Energy-Efficient Commerical Buildings Deduction




The Energy Policy Tax Act of 2005 included incentives for taxpayers that make new or existing commercial property more energy efficient. Under new IRC section 179D, taxpayers that own or lease commercial buildings and install certain energy-efficient improvements therein after 2005 and before 2008 are eligible for an immediate deduction for the cost of those improvements. Notice 2006-52 set forth the process taxpayers must follow to claim this deduction.

To be eligible for the deduction, the commercial property must be:

  1. Installed on or in any building located in the United States.

  2. Installed as part of the:
    Interior lighting systems.
    Heating, cooling, ventilation or hot water systems.
    Building envelope (i.e., wall and roof assemblies, insulation, air/vapor retarders, windows, weather-stripping and caulking).

  3. Certified as having reduced total annual energy and power costs by at least 50%.

The maximum deduction cannot exceed $1.80 multiplied by the building’s square footage, less the total of any prior-year’s energy deductions already taken for the building. Square footage is measured from the exterior faces of exterior walls or from the centerline of walls separating buildings.

Partial deduction. Subject to certification (discussed below), a partial deduction may be available if one of the systems involved (i.e., interior lighting, heating, cooling, ventilation, hot water) reduces total annual energy and power costs by 162/3%; the maximum partial deduction available is 60 cents per square foot.

To compute the percentage reduction in total annual energy and power costs, a performance rating method is used. The reduction in costs attributable to interior lighting, heating, cooling, ventilation and hot water must be 50% below those of a comparable building (in the same climate zone) that meets certain minimum standards.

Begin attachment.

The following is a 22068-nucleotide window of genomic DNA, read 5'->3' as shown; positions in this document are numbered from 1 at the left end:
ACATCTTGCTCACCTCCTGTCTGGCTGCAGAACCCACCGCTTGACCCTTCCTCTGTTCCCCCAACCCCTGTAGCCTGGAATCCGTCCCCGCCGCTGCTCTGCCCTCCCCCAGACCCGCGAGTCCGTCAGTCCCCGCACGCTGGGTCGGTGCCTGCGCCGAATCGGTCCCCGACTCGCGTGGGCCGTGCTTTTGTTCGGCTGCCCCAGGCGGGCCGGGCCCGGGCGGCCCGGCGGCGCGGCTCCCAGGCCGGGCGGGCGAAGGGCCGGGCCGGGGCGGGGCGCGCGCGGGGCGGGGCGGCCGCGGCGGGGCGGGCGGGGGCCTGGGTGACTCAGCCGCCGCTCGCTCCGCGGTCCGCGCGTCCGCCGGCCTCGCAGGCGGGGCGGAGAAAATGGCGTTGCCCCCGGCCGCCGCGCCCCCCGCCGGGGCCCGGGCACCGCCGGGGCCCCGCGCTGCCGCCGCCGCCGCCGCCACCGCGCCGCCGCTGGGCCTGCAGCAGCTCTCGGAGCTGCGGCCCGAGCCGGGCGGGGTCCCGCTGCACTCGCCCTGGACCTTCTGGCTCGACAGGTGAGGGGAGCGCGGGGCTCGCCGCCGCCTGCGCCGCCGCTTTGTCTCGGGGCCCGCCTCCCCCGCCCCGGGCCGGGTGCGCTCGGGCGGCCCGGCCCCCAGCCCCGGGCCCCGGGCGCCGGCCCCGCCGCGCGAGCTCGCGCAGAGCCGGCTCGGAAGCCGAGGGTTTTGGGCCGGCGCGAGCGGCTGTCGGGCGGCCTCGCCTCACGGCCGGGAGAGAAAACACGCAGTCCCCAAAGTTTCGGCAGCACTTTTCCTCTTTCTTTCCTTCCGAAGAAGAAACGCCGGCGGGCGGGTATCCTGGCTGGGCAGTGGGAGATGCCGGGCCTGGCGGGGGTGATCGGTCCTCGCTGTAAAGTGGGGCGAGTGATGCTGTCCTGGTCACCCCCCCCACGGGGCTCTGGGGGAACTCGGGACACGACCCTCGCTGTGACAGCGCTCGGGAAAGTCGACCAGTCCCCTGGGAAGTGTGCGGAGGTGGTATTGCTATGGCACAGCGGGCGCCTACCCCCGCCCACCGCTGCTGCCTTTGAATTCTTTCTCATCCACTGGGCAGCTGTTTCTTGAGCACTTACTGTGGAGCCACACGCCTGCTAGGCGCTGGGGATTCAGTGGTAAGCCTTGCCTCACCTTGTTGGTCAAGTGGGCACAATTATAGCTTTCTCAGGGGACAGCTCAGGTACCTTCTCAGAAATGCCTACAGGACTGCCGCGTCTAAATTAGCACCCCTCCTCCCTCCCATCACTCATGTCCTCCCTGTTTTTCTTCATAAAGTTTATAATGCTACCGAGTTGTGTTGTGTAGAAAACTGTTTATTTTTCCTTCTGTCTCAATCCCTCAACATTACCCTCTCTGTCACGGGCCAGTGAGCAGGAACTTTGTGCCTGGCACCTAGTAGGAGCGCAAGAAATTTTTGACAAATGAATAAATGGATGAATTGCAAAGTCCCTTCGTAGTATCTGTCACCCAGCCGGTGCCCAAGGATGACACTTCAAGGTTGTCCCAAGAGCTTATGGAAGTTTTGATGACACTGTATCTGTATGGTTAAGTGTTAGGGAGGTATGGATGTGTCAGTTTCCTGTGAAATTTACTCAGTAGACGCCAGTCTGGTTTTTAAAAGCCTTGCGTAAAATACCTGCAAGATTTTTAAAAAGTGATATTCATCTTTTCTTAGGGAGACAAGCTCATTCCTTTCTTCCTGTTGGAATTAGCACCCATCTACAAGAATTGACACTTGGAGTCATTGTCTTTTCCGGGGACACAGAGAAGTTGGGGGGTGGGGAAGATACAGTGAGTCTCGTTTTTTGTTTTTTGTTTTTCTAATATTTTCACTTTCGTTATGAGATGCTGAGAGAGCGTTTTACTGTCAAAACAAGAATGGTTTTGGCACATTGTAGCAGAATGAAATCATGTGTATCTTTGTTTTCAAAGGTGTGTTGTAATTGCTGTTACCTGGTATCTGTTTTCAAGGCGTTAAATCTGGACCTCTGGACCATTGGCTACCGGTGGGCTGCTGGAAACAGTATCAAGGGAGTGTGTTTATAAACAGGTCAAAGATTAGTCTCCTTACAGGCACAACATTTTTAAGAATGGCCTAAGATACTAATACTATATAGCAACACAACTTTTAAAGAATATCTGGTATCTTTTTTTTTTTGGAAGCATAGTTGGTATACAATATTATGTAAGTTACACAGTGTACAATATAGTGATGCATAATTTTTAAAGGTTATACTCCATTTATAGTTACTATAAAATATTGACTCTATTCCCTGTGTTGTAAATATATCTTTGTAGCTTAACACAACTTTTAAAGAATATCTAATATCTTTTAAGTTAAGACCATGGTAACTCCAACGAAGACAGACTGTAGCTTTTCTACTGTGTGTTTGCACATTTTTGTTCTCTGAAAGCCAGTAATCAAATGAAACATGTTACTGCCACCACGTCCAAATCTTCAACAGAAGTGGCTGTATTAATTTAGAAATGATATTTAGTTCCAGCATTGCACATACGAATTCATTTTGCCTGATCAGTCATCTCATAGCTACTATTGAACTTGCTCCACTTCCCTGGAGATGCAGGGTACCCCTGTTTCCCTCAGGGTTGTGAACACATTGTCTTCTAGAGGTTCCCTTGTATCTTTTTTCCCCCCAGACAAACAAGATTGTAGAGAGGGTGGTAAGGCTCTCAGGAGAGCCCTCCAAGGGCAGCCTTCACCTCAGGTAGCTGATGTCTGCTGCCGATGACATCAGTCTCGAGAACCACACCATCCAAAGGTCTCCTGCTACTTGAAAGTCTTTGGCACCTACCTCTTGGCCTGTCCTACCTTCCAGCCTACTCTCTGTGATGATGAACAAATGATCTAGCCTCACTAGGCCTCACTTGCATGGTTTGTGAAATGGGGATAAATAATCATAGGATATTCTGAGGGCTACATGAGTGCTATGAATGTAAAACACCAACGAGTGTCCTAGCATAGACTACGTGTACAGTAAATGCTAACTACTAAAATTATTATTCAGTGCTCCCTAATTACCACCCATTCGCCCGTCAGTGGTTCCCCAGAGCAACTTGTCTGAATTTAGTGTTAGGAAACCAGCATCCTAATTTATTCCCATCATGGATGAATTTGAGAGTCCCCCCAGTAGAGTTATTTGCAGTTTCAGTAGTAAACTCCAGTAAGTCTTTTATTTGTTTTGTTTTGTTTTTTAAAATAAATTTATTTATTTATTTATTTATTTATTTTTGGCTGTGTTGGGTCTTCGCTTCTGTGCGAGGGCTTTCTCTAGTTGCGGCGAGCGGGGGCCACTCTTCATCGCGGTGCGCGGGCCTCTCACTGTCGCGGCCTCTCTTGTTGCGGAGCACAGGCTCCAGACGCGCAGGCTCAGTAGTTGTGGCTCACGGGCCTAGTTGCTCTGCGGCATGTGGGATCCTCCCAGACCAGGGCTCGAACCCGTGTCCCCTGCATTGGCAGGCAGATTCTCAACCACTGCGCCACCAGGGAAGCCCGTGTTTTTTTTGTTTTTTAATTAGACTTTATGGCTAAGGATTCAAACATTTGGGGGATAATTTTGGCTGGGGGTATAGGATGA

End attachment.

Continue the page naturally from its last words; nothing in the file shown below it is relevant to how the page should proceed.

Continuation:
A taxpayer that wishes to claim the deduction must receive certification from a “qualified individual.” This is someone (not related to the taxpayer) who is a properly licensed engineer or contractor who provides, in writing, that he or she has the requisite qualifications to provide the required certification or to perform the needed inspection and testing.

Taxpayers are not required to attach the certification to their returns. However, they must maintain sufficient books and records to establish the qualification and amount of the deduction claimed, including the certifier’s name, address and phone number; the building’s address; a statement that the installed components meet the required reduction in energy costs; and the qualified computer software used to make the calculations.

For further discussion, see Tax Clinic, “Energy-Efficient Commercial Buildings Deduction Revisited,” by Michelle Schuerman, CPA, in the April 2007 issue of The Tax Adviser.

—Lesli S. Laffie, editor
The Tax Adviser


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